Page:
Gary Lineker claims he knows of two gay Premier League footballers and believes the upcoming would represent the perfect opportunity to come out.
Qatar is preparing to host the tournament for the first time but the event has been mired in controversy given the number of human rights issues that have come to light in the build-up.
Homosexuality, for example, remains outlawed and carries a jail sentence of anything up to seven years, but Lineker hopes football’s showpiece competition is marked by an elite level footballer coming out.
He told the ‘It would be great if one or two of them came out during the World Cup. It would be amazing.
‘I know for a fact that some have been very close and contemplated it. There’s a couple I know, but obviously it’s not for me to say who they are.
Asked why the players had opted against revealing their sexuality, Linker added: ‘Fear. Fear of the unknown, I imagine. Perhaps they are worried about what their teammates might think, although they probably already know.
‘I mean, it seems insane that it should even be a thing.
‘People say, ‘Yeah, but the crowds.” And I say, ‘Well the crowds chant anyway’. Any kind of abuse you take is a compliment from the opposing fans.’
Gay football fans, meanwhile, have been told they should feel safe to show each other affection once the competition gets underway, its chief organiser has insisted.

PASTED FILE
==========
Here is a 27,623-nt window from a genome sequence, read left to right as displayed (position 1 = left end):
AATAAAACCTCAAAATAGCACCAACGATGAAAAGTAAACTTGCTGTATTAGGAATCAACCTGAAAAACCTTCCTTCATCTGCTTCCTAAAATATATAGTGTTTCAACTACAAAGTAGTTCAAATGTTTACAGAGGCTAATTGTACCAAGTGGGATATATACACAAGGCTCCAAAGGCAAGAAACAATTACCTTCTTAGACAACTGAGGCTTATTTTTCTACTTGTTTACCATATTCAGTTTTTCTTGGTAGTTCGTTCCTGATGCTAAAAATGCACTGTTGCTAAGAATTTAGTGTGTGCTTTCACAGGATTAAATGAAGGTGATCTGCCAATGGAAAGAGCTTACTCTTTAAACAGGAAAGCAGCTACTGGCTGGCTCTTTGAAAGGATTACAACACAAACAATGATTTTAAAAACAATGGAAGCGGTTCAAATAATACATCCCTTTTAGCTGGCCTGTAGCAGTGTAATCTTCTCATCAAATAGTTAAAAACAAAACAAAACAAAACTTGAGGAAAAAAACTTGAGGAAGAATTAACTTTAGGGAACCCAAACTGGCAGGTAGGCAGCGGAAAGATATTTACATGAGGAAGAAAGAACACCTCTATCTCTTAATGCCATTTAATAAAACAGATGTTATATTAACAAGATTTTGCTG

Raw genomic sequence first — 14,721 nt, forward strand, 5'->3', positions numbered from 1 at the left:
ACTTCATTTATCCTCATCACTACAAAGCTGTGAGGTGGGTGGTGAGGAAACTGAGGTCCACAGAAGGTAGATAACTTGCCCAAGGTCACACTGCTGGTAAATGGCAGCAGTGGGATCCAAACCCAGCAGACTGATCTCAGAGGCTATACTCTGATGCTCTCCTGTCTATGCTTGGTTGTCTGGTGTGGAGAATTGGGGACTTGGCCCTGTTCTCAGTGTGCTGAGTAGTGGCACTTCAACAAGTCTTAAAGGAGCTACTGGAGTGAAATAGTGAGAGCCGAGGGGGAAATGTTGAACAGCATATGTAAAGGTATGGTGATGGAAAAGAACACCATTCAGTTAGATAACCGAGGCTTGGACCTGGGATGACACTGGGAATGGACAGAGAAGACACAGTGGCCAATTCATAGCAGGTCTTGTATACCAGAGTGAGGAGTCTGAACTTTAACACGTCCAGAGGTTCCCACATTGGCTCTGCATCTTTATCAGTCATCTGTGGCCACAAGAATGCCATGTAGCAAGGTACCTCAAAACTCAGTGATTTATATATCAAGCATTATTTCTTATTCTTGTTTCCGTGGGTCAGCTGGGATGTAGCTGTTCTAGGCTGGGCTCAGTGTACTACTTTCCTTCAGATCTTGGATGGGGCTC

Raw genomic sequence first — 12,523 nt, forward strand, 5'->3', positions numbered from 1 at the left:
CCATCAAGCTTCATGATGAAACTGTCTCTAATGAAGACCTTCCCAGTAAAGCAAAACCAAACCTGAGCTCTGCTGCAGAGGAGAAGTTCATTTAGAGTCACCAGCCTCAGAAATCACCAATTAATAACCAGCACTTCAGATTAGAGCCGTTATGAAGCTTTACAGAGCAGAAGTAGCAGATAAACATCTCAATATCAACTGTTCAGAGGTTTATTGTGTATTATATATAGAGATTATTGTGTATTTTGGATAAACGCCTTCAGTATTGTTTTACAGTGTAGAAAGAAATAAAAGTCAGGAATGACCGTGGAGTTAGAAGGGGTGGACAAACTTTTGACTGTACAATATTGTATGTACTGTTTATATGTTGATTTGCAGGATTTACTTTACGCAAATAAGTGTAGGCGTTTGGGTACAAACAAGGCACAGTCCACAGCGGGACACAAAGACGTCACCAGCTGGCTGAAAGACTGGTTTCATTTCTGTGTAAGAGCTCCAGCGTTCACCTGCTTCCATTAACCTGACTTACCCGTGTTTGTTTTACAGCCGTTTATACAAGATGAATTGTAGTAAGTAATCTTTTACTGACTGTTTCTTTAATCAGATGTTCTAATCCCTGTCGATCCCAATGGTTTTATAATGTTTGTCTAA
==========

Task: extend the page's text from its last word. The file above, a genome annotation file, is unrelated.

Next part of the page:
Nasser Al Khater insists no one will be discriminated against at the tournament, starting on November 20.
When asked if gay fans could hold hands, he said ‘yes’. Pressed on whether rainbow flags – the symbol of the + community – will be allowed at matches, he told Sky News: ‘We’ve always said everybody is welcome.
‘All we ask is for people to be respectful of the culture. As long as you don’t do anything that harms other people, you have nothing to worry about.’
Sacha Deshmukh, of Amnesty International UK, welcomed his comments but said: ‘The fact Qatari authorities are issuing “reassurances” like this weeks before kick-off shows how much fear and trepidation there still is on this issue.’
England skipper Harry Kane and Wales counterpart Gareth Bale both intend to wear One Love armbands during games to show support for LGBT+ rights in Qatar.
Mr Al Khater said it would be up to football governing body Fifa to decide if that was appropriate. But he added: ‘This is a sporting tournament that people want to come and enjoy. Turning it into a platform of political statements, I don’t think is right.’ He also suggested anger at the Gulf nation hosting the tournament could be racist.
Responding to critics, including England boss Gareth Southgate, who have called on migrant workers to be compensated over abuses and deaths while constructing stadiums, he said: ‘A lot of people that speak about this issue are not experts.
‘They need to educate themselves more about what’s happening on the ground in Qatar.’
The Muslim nation will relax alcohol laws during the tournament and set aside areas for drunk fans to sober up. ‘It’s a place to make sure they keep themselves safe,’ Mr Al Khater said.
Meanwhile, Qatar emir Sheikh Tamim bin Hamad al-Thani, held talks with Vladimir Putin. He thanked the Russian leader for his ‘great support to Qatar’ and helping organise the World Cup, adding: ‘I am very happy to see you, mister president.’
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